Can’t retire? Why “Working Longer” Isn’t Good Retirement Advice

Financial planners usually advise you to work as long as possible, so you can increase your retirement savings while you wait for a larger Social Security check.

But this tip assumes you have the luxury of deciding when to stop working. Tens of millions of Americans don’t.

Here’s the truth: Retiring early – or even at full retirement age – is nothing more than a joke for these tens of millions. Retire on what? Most people have only a fraction of the assets they will ever need. and annuities? Unless you work for the government — state, local, or federal — you likely won’t have one.

Read: Study finds Social Security recipients lose $182,000 by claiming too soon

It’s things like this — the decades-long trend of companies to shift retirement money off their balance sheets and onto the backs of their employees — that millions have to keep working whether they want to or not. However, a comprehensive report from the Economic Policy Institute (EPI), a Washington, D.C.-based, nonpartisan nonprofit think tank notes, “Many face barriers to working longer and lack access to decent jobs with decent pay. Older workers often struggle with Those who cannot retire lower quality jobs and earnings as a result of a loss of bargaining power.”

It’s a painful catch-22 game.

There is a racial divide here, too. The Fed, in its 2020 report, said that white households had the highest level of average and median household wealth: $188,200 and $983,400, respectively. The median — which means that one half has more and the other half has less — is the key number here. If half of all white families have less than $188,000, this indicates that about $7,500 could be withdrawn each year to live, using the often recommended 4% withdrawal rule. That’s a paltry $625 a month, before taxes.

Think this is bad? Now consider Fed data on Hispanic, Black, and Hispanic families. The average wealth for Hispanics is $36,100, while the average wealth for black families is $24,100.

Hispanics and blacks are “particularly disadvantaged in the labor market, and are not served by a retirement system that relies on employers to provide benefits voluntarily,” says Heidi Schierholz, president of EPI.

The report indicates that this defect is a deep-rooted structural problem. Iin that blacks and Latinos typically work on the lower rungs of the economic ladder, and that “their bad jobs make for bad retirements.”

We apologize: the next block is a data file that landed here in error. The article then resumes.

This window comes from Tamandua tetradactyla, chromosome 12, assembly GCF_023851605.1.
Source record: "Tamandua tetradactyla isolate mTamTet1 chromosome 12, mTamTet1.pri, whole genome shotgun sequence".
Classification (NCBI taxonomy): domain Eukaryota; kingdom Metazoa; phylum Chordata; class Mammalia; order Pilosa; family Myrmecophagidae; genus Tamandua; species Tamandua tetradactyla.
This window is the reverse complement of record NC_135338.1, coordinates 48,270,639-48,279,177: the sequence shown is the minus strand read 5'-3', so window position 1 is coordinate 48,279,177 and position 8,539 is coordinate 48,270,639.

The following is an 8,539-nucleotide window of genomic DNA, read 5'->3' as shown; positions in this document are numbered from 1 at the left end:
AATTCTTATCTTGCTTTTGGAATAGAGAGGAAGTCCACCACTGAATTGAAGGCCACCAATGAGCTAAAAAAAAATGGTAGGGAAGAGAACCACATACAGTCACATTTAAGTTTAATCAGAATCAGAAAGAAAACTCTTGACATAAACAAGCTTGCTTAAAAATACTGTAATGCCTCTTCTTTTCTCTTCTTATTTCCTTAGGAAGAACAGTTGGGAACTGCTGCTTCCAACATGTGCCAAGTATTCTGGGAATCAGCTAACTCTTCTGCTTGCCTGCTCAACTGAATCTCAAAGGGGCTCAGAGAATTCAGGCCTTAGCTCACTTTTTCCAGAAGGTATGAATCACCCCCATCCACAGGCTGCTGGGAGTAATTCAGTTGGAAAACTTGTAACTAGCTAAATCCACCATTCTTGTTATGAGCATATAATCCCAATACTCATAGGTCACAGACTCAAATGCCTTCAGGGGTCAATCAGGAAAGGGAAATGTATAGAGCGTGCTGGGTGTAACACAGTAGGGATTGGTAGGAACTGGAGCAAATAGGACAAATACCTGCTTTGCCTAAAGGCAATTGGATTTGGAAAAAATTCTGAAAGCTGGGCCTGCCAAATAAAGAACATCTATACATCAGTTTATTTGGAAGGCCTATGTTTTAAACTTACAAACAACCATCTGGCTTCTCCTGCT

But then again, even a “bad retirement” isn’t an option, given the aforementioned savings rates. Thus, many workers are compelled by economic necessity to continue to work, usually in the same type of low-paying job with minimal – at best – benefits. In other words, there is no way out.

“Some workers may benefit from delaying retirement to increase their savings and accrued benefits while shortening the retirement period,” says EPI. But expecting workers to work into old age is neither a feasible nor a just solution to the retirement crisis. For one thing, the increase in life expectancy was concentrated among higher earners who had less physically demanding jobs. On the other hand, Americans already work more and longer than workers in most peer countries.”

The epidemic is another problem. The Brookings Institution claims that “Long Covid” is keeping millions out of the workforce. Many workers on the lower rungs of the ladder may not have the luxury of working from home, and may be forced to choose between risking their health or giving up the meager job they currently hold.

This painful truth underscores the absolute importance of the two outlets that minority workers can rely on: Social Security and Medicare.

Read: Don’t Make These 5 Mistakes During Medicare Open Enrollment

The financial protection offered by Social Security is especially important for black, Hispanic, and other workers of color, says Acting Social Security Commissioner Kilolo Kijakaze, who notes that it makes up “a significant share of total retirement and disability income for people of color.” and for women.” She calls out “structural barriers” that “contribute to the unequal economic well-being” of these groups.

Read: Are you fit for your age or are you weak? Here’s how to find out.

There are several policy proposals that could eliminate these structural barriers. The EPI report suggests expanding the Earned Income Tax Credit, which could help more adults without dependent children. Tax credits can offset the cost of providing health insurance for older workers. What about better enforcement of age discrimination laws? That is, if workers know their rights and what they can do if they feel discriminated against because of their age.

Could any of these things happen? Aside from better enforcement of age discrimination laws already on the books, the political divide that is about to define Washington’s identity — with Democrats still in the Senate, while Republicans control the House — points to a stalemate in the next two years.

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